A small group involved in floating a Neighborhood Improvement District in Washington Square West held its first community-wide meeting Tuesday night to discuss the proposal. Around 100 people showed up, and a majority—or at least the loudest—cried foul.
"Whose idea was this?" they wanted to know. "What problems even need to be solved? How much are we being asked to pay?"
A Neighborhood Improvement District (NID) is an area in which property owners pay an extra assessment on top of property tax for localized cleaning, lighting or security services or other quality-of-life improvements. See previous coverage of the Washington Square West NID here.
Tuesday’s meeting began with a presentation from the NID steering committee, composed of members of Washington Square West Civic Association and other local groups. The committee members stressed that no formal steps had been taken to create a NID; the meeting at hand was intended to get a read of the community’s attitude toward the idea.
Reed Lyons, an attorney and board member of the civic association, gave a hypothetical breakdown of how a NID might work. The numbers were based on a study that the committee commissioned from Econsult Corporation.
The area in question—roughly spanning Locust to South and Broad to 7th streets—contains around 2,800 properties. The total taxable value of those properties is roughly $1.25 billion. A typical home in the area is worth around $400,000, which means a typical property tax bill is roughly $4,950 each year. A NID assessment would be a percentage of each property owner’s tax bill.
Assuming a 2 percent assessment and an 80 percent collection rate, Lyons said, the NID could generate $264,000 per year by collecting around $100 a year from the typical property owner ($100 NID assessment per $400,000 of property value). At a 1 percent assessment with a 70 percent collection rate, it could collect $110,000 a year; a 3 percent assessment and 100 percent collection rate would generate nearly $500,000 annually.
But what would the money be used for?
Judy Applebaum, a former president of Wash West Civic and member of the NID steering committee, said that had yet to be determined. The idea came up, she said, because neighborhood residents have been saying for years they want cleaner, brighter and safer streets, and the small group of usual donors to WSWCA had been asking whether there wasn’t a way the financial burden could be spread to a wider swath of the community. Any NID programs would be based on a comprehensive survey of the community’s wishes, Applebaum said. If the NID moves forward, the community will be able to review the bylaws, operating budget, program expenses, and board of directors.
Several people in attendance suggested that Washington Square West is already well taken care of by volunteers; the NID is “a solution in search of a problem,” said one attendee.
Much of the trepidation at the meeting seemed to stem from a quirk of the state law that authorizes NIDs. Once a bill is introduced into City Council proposing a Neighborhood Improvement District, it can only be defeated if 51 percent of the affected property owners—or owners representing 51 percent of the property value—vote to kill the bill. It requires majority opposition to be stopped, rather than majority support to move forward, like most elections.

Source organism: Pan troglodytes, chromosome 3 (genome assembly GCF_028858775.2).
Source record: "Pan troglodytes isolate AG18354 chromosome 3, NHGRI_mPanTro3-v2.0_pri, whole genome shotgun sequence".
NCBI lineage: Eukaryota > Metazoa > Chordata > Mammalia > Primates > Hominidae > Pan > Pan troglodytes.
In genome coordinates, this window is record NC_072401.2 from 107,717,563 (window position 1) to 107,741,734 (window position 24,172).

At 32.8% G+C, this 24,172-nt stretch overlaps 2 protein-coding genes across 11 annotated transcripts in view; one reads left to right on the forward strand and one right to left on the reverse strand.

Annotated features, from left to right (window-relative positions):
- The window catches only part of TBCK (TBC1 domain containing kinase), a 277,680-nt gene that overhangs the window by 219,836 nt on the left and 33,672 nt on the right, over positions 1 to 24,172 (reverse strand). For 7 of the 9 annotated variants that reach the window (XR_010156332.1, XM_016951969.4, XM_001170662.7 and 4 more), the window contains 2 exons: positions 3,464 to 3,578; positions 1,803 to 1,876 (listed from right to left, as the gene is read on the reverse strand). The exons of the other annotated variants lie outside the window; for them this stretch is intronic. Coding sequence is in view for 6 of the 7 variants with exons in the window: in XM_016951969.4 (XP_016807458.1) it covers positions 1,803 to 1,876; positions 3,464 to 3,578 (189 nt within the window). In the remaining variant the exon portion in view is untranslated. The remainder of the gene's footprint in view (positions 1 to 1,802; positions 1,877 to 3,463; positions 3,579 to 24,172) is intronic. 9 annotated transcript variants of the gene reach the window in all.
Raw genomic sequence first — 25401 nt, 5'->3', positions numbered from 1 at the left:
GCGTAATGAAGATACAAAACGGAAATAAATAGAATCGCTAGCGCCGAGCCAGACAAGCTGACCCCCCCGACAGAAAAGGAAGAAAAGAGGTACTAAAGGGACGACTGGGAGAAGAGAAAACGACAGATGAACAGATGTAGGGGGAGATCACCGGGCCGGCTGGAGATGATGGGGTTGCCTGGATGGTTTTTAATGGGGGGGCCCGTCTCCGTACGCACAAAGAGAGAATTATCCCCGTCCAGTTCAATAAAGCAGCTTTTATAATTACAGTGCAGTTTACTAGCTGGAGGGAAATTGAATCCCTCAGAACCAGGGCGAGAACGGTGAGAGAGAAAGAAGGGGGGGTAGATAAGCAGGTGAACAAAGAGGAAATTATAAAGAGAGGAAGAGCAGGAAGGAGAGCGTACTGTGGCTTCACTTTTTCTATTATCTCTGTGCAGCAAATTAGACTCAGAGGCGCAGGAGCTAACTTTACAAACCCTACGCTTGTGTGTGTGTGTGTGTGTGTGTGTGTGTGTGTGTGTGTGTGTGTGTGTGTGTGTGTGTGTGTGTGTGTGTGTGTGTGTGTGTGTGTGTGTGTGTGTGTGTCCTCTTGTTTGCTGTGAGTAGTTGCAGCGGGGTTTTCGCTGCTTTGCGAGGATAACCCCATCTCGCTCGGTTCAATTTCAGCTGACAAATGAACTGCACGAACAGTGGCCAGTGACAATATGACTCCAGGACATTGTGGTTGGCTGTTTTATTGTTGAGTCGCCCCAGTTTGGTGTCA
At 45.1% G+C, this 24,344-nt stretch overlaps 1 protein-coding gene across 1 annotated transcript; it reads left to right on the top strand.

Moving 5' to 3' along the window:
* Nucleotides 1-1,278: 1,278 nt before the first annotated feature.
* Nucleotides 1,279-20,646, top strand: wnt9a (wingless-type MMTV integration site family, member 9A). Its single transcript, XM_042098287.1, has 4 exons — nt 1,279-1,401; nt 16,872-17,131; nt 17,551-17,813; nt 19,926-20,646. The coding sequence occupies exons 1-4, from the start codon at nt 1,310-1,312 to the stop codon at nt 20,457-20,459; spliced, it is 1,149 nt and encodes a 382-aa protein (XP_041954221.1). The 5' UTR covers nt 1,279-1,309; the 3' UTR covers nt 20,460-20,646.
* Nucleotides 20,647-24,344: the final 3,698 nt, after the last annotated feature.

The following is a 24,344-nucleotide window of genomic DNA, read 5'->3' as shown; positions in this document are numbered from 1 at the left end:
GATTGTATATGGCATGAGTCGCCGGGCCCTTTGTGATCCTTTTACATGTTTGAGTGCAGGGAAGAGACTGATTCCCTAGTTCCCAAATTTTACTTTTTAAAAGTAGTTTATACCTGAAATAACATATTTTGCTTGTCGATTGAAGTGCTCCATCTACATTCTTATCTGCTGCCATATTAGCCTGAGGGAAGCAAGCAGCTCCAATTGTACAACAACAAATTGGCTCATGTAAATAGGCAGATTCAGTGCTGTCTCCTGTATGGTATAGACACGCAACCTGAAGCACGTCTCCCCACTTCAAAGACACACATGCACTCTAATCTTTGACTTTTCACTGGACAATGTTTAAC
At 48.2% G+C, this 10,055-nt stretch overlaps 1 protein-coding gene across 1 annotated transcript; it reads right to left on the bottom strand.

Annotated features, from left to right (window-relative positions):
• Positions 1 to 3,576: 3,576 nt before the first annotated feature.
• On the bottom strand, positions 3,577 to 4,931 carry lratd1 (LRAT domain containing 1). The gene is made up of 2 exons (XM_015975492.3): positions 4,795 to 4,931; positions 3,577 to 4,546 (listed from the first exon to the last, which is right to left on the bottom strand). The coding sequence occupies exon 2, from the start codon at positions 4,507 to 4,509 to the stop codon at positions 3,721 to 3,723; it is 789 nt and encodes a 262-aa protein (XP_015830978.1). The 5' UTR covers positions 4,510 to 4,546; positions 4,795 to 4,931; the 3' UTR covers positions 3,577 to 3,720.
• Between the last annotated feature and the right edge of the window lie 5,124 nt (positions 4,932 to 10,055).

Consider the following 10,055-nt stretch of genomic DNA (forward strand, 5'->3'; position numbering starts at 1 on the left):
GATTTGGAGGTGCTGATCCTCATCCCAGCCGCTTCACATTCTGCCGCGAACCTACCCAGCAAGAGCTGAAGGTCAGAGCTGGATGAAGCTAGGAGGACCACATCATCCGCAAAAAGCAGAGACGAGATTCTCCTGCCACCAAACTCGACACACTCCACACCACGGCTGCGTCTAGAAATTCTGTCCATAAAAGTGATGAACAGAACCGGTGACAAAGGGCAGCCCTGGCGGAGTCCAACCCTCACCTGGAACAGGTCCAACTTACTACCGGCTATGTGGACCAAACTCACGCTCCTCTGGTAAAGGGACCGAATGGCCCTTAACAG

Virtually all in attendance, including members of the NID steering committee and Councilman Mark Squilla, felt that the reverse election was unfair.
“The way [the law] is written,” Squilla said, “once it gets introduced, it’s very difficult to defeated, even though it has been defeated.”
Two NIDs have been defeated in Philadelphia recently, one in the area surrounding the Reading Viaduct in Callowhill, and another near Temple University. To date, there are no Neighborhood Improvement Districts in the city, though there are around 15 Business Improvement Districts. The Center City District, a BID, now assesses residents as well, though at a lower rate than businesses, according to Denis Murphy, the BID program manager for the Commerce Department.
Councilman Squilla said that the reverse election creates “animosity between the people who came up with the idea and the community, who think they’re going to get something shoved down their throats.”
Councilman Squilla said that the NID steering committee had committed to holding at least one more meeting and then conducting some type of straw poll to try to gauge the whole community’s interest. He didn’t know whether the poll would be conducted via mail, flyering, the Internet, or something else.
He also said his office would engage other Council members to discuss lobbying Harrisburg to review the NID law.
“What we emphasize again and again,” said Denis Murphy, “is that if there’s significant and widespread opposition, you need to talk to people to convince them of the value of [a NID].”
Councilman Squilla said that although the law requires majority opposition for a NID to be defeated, he would refrain from introducing any legislation unless he’s convinced that the idea has widespread support from the community.
There’s no way to know at this point whether the group that showed up for Tuesday night’s meeting is an accurate reflection of the Washington Square West community. But if it is, there may be another stillborn NID in Philadelphia.
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